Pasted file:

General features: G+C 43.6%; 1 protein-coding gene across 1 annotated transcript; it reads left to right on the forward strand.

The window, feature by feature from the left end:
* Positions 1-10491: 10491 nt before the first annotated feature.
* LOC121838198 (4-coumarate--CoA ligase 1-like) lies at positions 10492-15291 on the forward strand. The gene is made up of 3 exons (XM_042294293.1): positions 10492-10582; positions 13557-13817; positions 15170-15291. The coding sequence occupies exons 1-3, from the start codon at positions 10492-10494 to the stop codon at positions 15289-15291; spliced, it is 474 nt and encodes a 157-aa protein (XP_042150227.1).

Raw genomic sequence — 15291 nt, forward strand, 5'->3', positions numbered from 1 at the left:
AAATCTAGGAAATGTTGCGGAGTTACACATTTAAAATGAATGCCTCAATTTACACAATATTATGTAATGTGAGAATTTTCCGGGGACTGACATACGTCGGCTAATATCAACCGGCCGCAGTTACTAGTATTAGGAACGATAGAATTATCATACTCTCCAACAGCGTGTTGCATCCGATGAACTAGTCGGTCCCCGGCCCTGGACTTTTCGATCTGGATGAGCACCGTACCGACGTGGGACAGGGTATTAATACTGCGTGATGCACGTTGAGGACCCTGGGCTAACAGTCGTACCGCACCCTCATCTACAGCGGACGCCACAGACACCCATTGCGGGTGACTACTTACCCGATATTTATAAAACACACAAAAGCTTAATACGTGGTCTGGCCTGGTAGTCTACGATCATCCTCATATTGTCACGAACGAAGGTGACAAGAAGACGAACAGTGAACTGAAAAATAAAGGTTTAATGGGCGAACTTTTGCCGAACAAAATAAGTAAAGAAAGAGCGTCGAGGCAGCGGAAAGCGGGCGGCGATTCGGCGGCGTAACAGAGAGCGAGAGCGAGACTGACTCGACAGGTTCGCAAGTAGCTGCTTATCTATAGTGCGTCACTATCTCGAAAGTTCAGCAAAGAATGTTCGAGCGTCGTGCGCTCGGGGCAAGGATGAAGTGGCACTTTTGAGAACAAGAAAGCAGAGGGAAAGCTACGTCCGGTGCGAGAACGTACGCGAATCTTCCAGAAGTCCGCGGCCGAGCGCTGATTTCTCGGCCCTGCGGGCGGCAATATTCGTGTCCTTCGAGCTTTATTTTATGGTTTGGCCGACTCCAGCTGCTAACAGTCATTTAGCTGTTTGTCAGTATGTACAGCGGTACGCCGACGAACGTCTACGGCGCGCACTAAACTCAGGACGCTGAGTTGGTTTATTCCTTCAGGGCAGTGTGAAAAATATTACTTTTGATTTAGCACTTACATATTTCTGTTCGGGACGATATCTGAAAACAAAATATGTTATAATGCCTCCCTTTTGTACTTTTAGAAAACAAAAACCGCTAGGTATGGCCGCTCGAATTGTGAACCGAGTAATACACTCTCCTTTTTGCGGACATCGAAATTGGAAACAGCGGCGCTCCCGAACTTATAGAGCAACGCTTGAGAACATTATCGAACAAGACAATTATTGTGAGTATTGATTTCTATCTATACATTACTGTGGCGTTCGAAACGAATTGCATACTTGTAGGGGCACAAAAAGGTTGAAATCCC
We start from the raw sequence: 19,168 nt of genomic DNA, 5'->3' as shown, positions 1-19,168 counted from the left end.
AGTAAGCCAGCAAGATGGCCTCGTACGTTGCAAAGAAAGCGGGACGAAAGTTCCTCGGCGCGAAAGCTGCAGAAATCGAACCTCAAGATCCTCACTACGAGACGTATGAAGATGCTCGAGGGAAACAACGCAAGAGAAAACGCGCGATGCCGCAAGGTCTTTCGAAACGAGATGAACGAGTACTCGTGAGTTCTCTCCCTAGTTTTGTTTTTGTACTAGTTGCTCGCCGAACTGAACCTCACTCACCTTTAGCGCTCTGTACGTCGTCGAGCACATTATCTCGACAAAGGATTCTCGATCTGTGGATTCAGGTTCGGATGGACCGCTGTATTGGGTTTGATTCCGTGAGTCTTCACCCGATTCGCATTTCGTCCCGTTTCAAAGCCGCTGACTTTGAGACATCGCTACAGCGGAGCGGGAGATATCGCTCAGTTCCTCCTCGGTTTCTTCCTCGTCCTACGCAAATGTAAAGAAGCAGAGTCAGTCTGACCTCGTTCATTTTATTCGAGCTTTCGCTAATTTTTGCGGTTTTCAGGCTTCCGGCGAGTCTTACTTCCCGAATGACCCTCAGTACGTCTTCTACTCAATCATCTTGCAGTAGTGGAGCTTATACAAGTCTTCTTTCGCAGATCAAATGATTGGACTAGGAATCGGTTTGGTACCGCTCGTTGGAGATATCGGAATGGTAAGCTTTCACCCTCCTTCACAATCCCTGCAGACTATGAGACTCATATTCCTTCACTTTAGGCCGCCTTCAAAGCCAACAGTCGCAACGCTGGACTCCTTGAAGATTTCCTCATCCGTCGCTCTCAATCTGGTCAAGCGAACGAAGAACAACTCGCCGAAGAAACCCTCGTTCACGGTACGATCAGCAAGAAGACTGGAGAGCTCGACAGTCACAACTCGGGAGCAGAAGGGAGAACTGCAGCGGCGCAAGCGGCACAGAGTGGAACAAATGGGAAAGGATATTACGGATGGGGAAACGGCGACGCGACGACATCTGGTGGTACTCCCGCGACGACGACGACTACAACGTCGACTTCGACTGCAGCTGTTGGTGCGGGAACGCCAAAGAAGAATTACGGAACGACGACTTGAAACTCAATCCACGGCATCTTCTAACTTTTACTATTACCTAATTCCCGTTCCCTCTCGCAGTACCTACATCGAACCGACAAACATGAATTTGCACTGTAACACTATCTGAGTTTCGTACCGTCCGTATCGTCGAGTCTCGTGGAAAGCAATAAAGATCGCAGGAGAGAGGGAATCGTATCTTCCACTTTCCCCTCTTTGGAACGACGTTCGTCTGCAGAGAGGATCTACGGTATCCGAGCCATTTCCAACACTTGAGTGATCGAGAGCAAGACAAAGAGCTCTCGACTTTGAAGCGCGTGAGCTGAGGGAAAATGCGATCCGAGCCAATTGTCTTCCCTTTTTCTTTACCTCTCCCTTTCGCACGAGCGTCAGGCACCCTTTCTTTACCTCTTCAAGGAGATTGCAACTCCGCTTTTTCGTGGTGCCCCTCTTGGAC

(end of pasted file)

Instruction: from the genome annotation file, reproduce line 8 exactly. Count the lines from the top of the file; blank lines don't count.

AGTAAGCCAGCAAGATGGCCTCGTACGTTGCAAAGAAAGCGGGACGAAAGTTCCTCGGCGCGAAAGCTGCAGAAATCGAACCTCAAGATCCTCACTACGAGACGTATGAAGATGCTCGAGGGAAACAACGCAAGAGAAAACGCGCGATGCCGCAAGGTCTTTCGAAACGAGATGAACGAGTACTCGTGAGTTCTCTCCCTAGTTTTGTTTTTGTACTAGTTGCTCGCCGAACTGAACCTCACTCACCTTTAGCGCTCTGTACGTCGTCGAGCACATTATCTCGACAAAGGATTCTCGATCTGTGGATTCAGGTTCGGATGGACCGCTGTATTGGGTTTGATTCCGTGAGTCTTCACCCGATTCGCATTTCGTCCCGTTTCAAAGCCGCTGACTTTGAGACATCGCTACAGCGGAGCGGGAGATATCGCTCAGTTCCTCCTCGGTTTCTTCCTCGTCCTACGCAAATGTAAAGAAGCAGAGTCAGTCTGACCTCGTTCATTTTATTCGAGCTTTCGCTAATTTTTGCGGTTTTCAGGCTTCCGGCGAGTCTTACTTCCCGAATGACCCTCAGTACGTCTTCTACTCAATCATCTTGCAGTAGTGGAGCTTATACAAGTCTTCTTTCGCAGATCAAATGATTGGACTAGGAATCGGTTTGGTACCGCTCGTTGGAGATATCGGAATGGTAAGCTTTCACCCTCCTTCACAATCCCTGCAGACTATGAGACTCATATTCCTTCACTTTAGGCCGCCTTCAAAGCCAACAGTCGCAACGCTGGACTCCTTGAAGATTTCCTCATCCGTCGCTCTCAATCTGGTCAAGCGAACGAAGAACAACTCGCCGAAGAAACCCTCGTTCACGGTACGATCAGCAAGAAGACTGGAGAGCTCGACAGTCACAACTCGGGAGCAGAAGGGAGAACTGCAGCGGCGCAAGCGGCACAGAGTGGAACAAATGGGAAAGGATATTACGGATGGGGAAACGGCGACGCGACGACATCTGGTGGTACTCCCGCGACGACGACGACTACAACGTCGACTTCGACTGCAGCTGTTGGTGCGGGAACGCCAAAGAAGAATTACGGAACGACGACTTGAAACTCAATCCACGGCATCTTCTAACTTTTACTATTACCTAATTCCCGTTCCCTCTCGCAGTACCTACATCGAACCGACAAACATGAATTTGCACTGTAACACTATCTGAGTTTCGTACCGTCCGTATCGTCGAGTCTCGTGGAAAGCAATAAAGATCGCAGGAGAGAGGGAATCGTATCTTCCACTTTCCCCTCTTTGGAACGACGTTCGTCTGCAGAGAGGATCTACGGTATCCGAGCCATTTCCAACACTTGAGTGATCGAGAGCAAGACAAAGAGCTCTCGACTTTGAAGCGCGTGAGCTGAGGGAAAATGCGATCCGAGCCAATTGTCTTCCCTTTTTCTTTACCTCTCCCTTTCGCACGAGCGTCAGGCACCCTTTCTTTACCTCTTCAAGGAGATTGCAACTCCGCTTTTTCGTGGTGCCCCTCTTGGAC